This post introduces key Japanese words and idioms you should know to better understand university life in Japan!
留年 (りゅうねん, ryūnen)
In Japan, if you fail many exams at university and cannot meet certain requirements, you have to do 留年 and repeat the same year, e.g. take first-year classes again in your second year. This is called 留年 (ryūnen) in Japanese, which literally means “stay (留) year (年)” and figuratively “to repeat the same year at school”. Instead of “留年する” you can also say “ダブる (daburu)” in a casual conversation, which is loaned from “double” in English.
The conditions of 留年 depend on each university, but a lot of universities set the minimum number of units to earn for each year, and if you fail to meet the requirement, you have to spend one extra year. This means that if you run short of only a few units, it’s gonna be a monumental waste of time (although you can register as many subjects offered in your year as you wish). Some universities also specify certain subjects as a prerequisite for advancing to the next year, and if you fail these subjects, you end up doing 留年 no matter how much units you obtain in total.
Some students are lazy enough to do 留年 multiple times, and that’s called N留, where N denotes the number of times they do 留年 (e.g. ２留, ３留). Many universities set the maximum number of times you’re allowed to do 留年, and if you go beyond that limit, you are made to leave the university without a degree, which is often called 放校 (ほうこう), meaning “be thrown away（放） from school（校）” .
I repeated a year and caused lots trouble to my parents (because of the extra tuition fees)
２留 (にりゅう) したから大学(だいがく)に合計(ごうけい)６年いた
Because I repeated the same year twice, I was at uni for 6 years in total.
留学 (りゅうがく, ryūgaku)
留学 (りゅうがく) means “study abroad” in Japanese. It looks like 留年, but they are different like chalk and cheese (月とスッポン). Here, 留学 means “to stay (留) in a foreign country and study (学)”, whereas 留年 means “to stay (留) in the same year (年) at uni”. However, if you want to do 留学 while you are studying at university in Japan, you usually need to either apply for a leave of absence or do 留年 in your university; this is because many universities in Japan are not willing to transfer units across universities in Japan and a foreign country, and even if you go on an exchange programme offered by your university, you may have to spend one extra year to finish your degree.
Types of 留学
- 短期(たんき)留学: ‘short-period 留学’ (~1, 2 months)
- 長期(ちょうき)留学: ‘long-period 留学’ (6 month~)
- 交換(こうかん)留学: ‘exchange programme’
- 語学(ごがく)留学: ‘study abroad at language school’
- 正規(せいき)留学: “official study-abroad”, i.e. “get enrolled in a university overseas as a full-time international student”
I want to study in Australia.
Many Japanese people mistakenly believe that you’d be able to speak English fluently once you study abroad.
* ペラペラ: speak a (foreign) language very fluently
サークル means “(university) club” and comes from the English word “circle”. As its name suggests, “circles” at university in Japan are usually very cliquey, i.e. people belong to the club rather than join it*. Therefore, most university students in Japan join new “circles” only when they are in their 1st year, and keep hanging out with the other members in the same club (you can think of it as a small village or something).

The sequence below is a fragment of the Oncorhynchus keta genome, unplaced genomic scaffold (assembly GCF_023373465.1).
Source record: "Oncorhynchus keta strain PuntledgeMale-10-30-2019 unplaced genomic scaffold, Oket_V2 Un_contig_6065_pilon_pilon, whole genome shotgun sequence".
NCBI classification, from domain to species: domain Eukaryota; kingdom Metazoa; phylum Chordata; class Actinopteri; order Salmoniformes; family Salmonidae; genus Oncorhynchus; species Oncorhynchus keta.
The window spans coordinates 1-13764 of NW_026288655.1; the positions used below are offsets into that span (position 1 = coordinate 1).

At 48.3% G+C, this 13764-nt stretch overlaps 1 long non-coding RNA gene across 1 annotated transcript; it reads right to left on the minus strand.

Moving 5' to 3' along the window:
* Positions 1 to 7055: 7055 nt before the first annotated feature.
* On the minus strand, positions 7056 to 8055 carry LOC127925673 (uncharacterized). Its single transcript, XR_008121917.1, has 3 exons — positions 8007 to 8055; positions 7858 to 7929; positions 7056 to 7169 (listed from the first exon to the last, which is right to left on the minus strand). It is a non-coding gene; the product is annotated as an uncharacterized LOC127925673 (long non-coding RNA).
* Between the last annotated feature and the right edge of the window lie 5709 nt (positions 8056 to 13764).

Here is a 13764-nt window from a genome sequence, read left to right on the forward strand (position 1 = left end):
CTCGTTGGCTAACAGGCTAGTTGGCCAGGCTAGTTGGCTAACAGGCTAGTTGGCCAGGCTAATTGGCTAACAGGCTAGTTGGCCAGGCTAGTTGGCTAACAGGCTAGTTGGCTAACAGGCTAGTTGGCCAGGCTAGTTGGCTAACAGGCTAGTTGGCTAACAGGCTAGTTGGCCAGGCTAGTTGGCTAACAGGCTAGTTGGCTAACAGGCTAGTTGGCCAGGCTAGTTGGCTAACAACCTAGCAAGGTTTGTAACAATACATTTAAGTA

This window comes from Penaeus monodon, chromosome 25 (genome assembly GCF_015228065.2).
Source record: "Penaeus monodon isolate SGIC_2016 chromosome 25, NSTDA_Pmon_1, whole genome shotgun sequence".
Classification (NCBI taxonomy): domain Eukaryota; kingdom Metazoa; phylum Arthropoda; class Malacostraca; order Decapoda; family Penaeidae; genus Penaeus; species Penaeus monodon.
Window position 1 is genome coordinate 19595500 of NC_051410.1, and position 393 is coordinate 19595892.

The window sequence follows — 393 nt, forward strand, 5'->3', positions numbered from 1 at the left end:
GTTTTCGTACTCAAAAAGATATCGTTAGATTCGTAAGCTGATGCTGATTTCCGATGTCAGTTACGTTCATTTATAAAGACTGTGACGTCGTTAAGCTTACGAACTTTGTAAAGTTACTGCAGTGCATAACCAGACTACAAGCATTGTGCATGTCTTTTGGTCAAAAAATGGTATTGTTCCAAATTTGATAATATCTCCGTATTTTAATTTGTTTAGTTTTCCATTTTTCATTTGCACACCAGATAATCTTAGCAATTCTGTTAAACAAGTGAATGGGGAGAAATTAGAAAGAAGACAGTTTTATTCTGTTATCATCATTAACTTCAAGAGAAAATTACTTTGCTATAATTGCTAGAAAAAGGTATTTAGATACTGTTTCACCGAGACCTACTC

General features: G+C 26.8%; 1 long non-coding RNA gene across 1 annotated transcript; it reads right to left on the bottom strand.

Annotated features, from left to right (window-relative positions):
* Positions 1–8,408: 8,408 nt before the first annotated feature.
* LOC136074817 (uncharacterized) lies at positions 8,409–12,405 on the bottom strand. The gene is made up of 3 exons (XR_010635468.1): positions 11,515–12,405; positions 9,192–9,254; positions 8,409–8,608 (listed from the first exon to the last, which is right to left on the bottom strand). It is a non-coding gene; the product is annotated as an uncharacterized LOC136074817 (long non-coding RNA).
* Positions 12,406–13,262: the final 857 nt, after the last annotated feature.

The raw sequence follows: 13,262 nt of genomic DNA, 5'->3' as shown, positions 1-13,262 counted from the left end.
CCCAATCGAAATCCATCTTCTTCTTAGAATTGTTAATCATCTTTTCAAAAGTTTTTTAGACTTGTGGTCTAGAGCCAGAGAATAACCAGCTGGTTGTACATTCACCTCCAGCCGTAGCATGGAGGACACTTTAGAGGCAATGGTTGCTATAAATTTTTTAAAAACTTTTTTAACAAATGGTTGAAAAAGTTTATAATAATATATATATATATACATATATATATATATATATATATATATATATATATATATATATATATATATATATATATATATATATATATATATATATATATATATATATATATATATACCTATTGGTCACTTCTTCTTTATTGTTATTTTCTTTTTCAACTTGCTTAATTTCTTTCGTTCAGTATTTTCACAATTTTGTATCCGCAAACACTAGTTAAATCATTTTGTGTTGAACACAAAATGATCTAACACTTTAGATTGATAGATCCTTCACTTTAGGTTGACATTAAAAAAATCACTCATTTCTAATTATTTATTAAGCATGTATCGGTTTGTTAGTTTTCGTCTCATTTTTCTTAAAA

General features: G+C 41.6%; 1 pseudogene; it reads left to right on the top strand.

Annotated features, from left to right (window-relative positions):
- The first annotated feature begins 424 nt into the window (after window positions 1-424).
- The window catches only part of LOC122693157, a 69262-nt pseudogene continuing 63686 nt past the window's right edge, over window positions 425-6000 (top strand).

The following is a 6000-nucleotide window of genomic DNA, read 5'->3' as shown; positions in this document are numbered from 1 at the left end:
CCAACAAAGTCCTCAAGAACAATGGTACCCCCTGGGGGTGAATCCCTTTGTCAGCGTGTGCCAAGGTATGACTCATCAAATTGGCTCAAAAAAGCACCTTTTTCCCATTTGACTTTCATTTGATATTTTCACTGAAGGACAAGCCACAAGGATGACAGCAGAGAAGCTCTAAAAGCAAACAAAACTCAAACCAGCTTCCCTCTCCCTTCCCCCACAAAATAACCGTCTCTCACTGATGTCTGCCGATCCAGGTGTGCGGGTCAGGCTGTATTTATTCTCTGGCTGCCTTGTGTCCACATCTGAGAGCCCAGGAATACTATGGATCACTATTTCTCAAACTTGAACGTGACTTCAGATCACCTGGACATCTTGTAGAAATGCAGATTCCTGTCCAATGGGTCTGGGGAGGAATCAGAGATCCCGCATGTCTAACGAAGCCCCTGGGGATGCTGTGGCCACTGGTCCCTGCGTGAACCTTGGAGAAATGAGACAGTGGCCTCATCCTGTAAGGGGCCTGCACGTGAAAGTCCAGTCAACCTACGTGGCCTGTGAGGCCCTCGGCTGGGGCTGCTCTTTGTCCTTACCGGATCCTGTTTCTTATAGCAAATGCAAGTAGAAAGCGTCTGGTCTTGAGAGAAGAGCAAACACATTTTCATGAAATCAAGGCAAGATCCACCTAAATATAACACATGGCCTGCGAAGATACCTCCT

* This is one of the biggest differences I’ve found between universities in Japan and Australia (and probably other English-speaking countries, too)
On the other hand, 部活 (ぶかつ) also means “a club at school” but it is usually much more serious and competitive than “circles”. For instance, if you join a sports 部活 at university in Japan, it’s likely that you must participate in trainings almost everyday.
I belong to three uni clubs at the moment.
* 掛け持ち: Play multiple roles/Join multiple groups (e.g. club acts, part-time jobs) simultaneously
You need some courage to join a new uni club in your 2nd year.
赤点（あかてん, aka ten）
赤点 (akaten) literally means “red scores” and figuratively indicates any scores that are less than a minimum score required to pass an exam. For instance, if the borderline is 50, any scores less than 50 is regarded as 赤点. Although this term may sound a bit old-fashioned now, it is still well-known among Japanese people.
I told you not to get “red scores” (to fail)
I managed to avoid “red scores”
≒ I was barely able to pass the exam.
年生 (nensei), 回生 (kaisei)
As you may know, N年生 means “N-th year student”, where N denotes the year/grade at school, e.g. 一年生 (いちねんせい) means “first year/grade students”. At universities in Kansai, however, 回生(かいせい) is more commonly used than 年生, e.g. “一年生” becomes “一回生 (いっかいせい)” in Kansai.
I hope I can make 100 friends when I become a 1st year student.
(This is a famous lyric of a Japanese song about 1st graders at primary school)
I haven’t been to the club oftentimes since I became a 4th year student.
* 回生 is used only at university (not at other schools) in Kansai
* へん means “ない” in the Kansai dialect
See also: Essential Grammar in Kansai Dialect (関西弁, Kansai ben)
大学 (だいがく): university
大学院 (だいがくいん): graduate school
学士 (がくし): Bachelor
修士 (しゅうし): Master
博士 (はかせ, はくし): PhD
学部 (がくぶ): department
- 工学部 (こうがくぶ): department of engineering
- 文学部 (ぶんがくぶ): department of literature
単位 (たんい): unit
単位パン (“unit bread”)
A cream bun sold at some universities in Japan for students who are in dire need of help to pass the exams and avoid 留年.